I still participate in a website/online community of cancer bloggers. I check in on the status of my fellow non-hodgkins lymphoma (NHL) friends regularly. Some are ahead of me in their progress – for example, one just got her first haircut post-chemo! Others are receiving chemotherapy or just finishing up. But so far, the folks I’ve come to know very well in our little group are alive and kicking. And that brings a lot of comfort. Recently, a new woman joined that has had NHL for many years. She is on about her fifth type of chemotherapy. I know that not everyone is cured, but now having someone in my little group who isn’t doing as well is scary for me. It reminds me that cancer can come back, and not everyone has a happy ending.

I try not to talk about this too much. After all, I’m the girl who lived! Why am I not running through the streets and shouting from the rooftops? And trust me, 95% of the time I am feeling nothing but gratitude and joy for the life I have. I believe I am the luckiest girl in the world. But I can’t ignore the fact that just 9 months ago I was diagnosed with a disease that had the potential to be terminal. And I spent 7 months going through hell to get rid of it. It’s hard to just bounce back and pretend it never happened. No matter how hard I try.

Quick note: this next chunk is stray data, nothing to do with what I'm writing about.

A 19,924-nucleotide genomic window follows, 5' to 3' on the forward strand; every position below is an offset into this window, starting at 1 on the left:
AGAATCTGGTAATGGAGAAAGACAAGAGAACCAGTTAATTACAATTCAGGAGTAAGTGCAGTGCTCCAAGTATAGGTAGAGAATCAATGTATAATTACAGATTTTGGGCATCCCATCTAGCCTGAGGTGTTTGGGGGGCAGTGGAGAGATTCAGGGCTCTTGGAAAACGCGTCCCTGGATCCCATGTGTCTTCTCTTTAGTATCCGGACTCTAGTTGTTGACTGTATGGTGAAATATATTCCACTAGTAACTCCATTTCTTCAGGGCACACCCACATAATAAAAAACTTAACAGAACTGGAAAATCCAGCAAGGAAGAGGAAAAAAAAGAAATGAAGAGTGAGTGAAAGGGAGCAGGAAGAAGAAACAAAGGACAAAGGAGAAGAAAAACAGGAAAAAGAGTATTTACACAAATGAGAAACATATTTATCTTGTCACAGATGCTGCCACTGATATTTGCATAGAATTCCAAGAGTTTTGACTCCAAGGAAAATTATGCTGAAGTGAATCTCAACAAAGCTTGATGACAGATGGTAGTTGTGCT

I think it is only natural to experience a bit of post-traumatic stress. And I don’t think it’s unreasonable that I feel this way. After all, it’s not even two full months after my last radiation treatment.

Only time can heal these feelings. Time and champagne. Because who can be melancholy while drinking champagne?

Saturday, July 2, 2011

Let Freedom Ring

This week I went to see my radiation oncologist for my post-radiation follow-up appointment. It was a quick visit. I reported that I was experiencing no further side-effects from radiation. I was told by the radiation oncologist that unless I felt some sort of need, that I was released from their care considering my regular oncologist would be performing my follow-up scans and any necessary maintenance treatment. It is nice to have one less doctor. One step closer to freedom from cancer!